Tuesday, October 30, 2012

Society for Business Ethics picks Randolph philosophy professor's book as topic of upcoming event

A Randolph philosophy professor’s book that probes the ethics of consumer choices will be featured in a conference in February.

David Schwartz
The Society for Business Ethics chose to discuss Consuming Choices by David Schwartz in its “Author Meets Critic” forum at the 2013 annual meeting of the American Philosophical Association (Central Division). Schwartz will give a talk about the book, followed by a discussion by two distinguished ethics scholars, Alastair Norcross (University of Colorado – Boulder) and Richard F. Galvin (Texas Christian University).

Schwartz was invited to participate by a professor who had read the book and used it as a textbook. This attention to Consuming Choices is an honor to Schwartz.

“One of my goals in writing this book was to write something that would be reputable to the scholars but accessible to the non-scholars,” Schwartz said. “This is an indication that it’s reputable to the scholars and that people seem to be reading it and finding it useful.”

Consuming Choices guides readers through a discussion of the ethical implications of purchasing decisions. For several decades, business ethicists have discussed whether companies have moral obligations. Schwartz’s book argues that the real moral obligation belongs not to companies, but to their customers.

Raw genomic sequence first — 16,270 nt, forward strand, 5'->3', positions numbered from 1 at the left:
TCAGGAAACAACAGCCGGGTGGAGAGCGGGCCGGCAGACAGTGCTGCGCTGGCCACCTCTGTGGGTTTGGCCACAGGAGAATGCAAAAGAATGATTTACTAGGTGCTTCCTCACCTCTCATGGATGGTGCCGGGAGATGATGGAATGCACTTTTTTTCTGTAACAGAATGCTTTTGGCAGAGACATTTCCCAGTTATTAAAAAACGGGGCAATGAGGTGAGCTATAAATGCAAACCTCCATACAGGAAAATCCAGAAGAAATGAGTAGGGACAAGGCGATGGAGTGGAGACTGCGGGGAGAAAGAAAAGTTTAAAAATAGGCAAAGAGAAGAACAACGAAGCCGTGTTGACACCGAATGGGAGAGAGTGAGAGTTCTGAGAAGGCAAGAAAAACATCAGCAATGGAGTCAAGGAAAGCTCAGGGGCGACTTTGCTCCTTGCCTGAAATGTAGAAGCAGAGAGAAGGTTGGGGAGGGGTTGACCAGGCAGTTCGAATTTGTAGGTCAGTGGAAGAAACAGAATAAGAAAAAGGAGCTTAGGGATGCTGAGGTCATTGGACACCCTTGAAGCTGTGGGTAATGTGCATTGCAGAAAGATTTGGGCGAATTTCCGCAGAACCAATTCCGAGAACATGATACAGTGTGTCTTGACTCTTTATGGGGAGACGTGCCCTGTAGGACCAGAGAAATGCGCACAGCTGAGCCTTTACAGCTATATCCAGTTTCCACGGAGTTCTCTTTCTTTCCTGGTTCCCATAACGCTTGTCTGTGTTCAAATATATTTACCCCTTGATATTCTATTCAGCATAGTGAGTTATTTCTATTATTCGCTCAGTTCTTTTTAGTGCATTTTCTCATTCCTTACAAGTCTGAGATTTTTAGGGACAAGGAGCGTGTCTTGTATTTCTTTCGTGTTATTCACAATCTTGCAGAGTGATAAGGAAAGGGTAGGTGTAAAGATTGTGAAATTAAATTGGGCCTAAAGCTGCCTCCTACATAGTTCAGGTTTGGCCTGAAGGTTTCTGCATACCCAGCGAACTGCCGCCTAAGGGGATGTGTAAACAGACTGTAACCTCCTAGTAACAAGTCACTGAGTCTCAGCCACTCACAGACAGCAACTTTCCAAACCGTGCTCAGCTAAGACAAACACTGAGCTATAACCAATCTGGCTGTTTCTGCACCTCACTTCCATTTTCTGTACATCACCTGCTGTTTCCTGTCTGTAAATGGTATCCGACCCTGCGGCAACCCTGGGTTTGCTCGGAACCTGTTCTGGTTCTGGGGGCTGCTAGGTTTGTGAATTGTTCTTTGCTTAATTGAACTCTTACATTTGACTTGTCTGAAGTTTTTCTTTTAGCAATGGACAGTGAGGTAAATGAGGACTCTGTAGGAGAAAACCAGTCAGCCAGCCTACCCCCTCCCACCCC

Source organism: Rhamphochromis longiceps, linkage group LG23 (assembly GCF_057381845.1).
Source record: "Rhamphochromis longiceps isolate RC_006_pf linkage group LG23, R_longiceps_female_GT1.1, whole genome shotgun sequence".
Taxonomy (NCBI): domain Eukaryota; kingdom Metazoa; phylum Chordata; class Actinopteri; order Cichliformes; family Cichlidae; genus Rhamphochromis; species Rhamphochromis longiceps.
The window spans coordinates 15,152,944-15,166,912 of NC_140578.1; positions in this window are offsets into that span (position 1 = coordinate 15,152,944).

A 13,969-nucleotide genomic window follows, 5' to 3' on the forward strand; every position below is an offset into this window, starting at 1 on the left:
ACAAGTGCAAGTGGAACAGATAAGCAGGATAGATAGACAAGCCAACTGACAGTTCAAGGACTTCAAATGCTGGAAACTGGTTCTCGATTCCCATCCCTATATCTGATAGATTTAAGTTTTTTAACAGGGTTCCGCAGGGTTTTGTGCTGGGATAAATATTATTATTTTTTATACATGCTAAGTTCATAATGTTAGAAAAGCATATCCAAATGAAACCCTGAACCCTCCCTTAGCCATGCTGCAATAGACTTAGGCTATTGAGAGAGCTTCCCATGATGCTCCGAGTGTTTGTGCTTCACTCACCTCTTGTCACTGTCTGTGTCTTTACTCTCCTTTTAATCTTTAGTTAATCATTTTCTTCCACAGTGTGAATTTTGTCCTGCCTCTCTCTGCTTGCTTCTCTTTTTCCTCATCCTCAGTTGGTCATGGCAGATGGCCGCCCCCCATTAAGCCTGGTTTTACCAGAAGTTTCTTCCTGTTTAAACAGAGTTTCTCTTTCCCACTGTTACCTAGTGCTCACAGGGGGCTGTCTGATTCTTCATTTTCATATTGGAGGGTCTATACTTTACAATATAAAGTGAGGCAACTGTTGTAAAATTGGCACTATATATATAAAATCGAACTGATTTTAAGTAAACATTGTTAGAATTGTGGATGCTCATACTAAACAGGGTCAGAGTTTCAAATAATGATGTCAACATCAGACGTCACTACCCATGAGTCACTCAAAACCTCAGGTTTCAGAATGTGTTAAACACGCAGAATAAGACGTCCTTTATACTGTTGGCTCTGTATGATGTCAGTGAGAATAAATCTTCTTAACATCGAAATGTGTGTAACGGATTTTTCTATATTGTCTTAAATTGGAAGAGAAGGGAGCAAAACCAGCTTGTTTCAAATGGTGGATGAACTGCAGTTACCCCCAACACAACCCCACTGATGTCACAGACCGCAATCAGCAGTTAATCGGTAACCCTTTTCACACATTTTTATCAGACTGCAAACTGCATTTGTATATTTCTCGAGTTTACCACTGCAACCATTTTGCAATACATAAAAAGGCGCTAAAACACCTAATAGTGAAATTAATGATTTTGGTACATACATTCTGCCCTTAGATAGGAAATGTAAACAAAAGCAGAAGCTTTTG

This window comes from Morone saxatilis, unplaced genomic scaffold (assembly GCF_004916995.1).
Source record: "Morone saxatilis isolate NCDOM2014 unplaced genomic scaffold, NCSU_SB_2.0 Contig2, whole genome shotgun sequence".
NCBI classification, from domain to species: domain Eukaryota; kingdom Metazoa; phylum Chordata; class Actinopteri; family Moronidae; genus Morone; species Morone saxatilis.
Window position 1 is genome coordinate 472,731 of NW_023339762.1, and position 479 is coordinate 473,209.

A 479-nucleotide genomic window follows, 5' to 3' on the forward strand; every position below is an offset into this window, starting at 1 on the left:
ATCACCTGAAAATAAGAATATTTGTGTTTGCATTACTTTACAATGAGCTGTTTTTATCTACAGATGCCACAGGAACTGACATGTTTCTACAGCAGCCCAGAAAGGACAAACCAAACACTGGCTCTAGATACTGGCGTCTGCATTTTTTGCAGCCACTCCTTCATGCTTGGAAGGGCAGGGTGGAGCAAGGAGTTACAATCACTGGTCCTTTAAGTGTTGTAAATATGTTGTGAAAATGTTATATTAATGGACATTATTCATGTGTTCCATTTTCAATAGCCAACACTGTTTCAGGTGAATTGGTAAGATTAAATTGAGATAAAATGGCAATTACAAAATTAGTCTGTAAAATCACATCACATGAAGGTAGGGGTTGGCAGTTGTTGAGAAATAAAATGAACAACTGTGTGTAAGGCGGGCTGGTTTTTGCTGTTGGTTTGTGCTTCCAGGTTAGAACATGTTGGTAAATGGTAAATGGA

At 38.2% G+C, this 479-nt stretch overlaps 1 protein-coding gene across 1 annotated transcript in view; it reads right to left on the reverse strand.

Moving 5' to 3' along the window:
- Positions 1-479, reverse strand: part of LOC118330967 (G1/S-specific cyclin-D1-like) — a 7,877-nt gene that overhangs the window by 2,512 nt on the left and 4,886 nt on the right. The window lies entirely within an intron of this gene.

Consuming Choices was chosen as the topic
for the Society for Business Ethics' "Author
Meets Critic" forum in February.
“It’s up to the consumer to decide what they were comfortable buying,” Schwartz said. “The businesses are going to feel market pressure to change one way or another.”

He started writing Consuming Choices about food and farming, but his topics expanded to include the moral implications of environmental harm, poor working conditions, and animal cruelty in the supply chain for products we purchase.

He said people should be wary of extremely inexpensive items. “If it’s too good to be true,” then someone is being taken advantage of somewhere, Schwartz said.

While it may be impossible to know everything that happens in the creation of a product, consumers have an obligation not to be “willfully ignorant” of the moral implications of their products. Websites such as CorpWatch and The Good Guide can help people learn about how their products are made.

“I’m hoping that this gets on people’s radar and gets them thinking about this idea,” Schwartz said. “I’m fairly confident that if people just have some awareness of this issue, they’ll do fine with making these decisions.”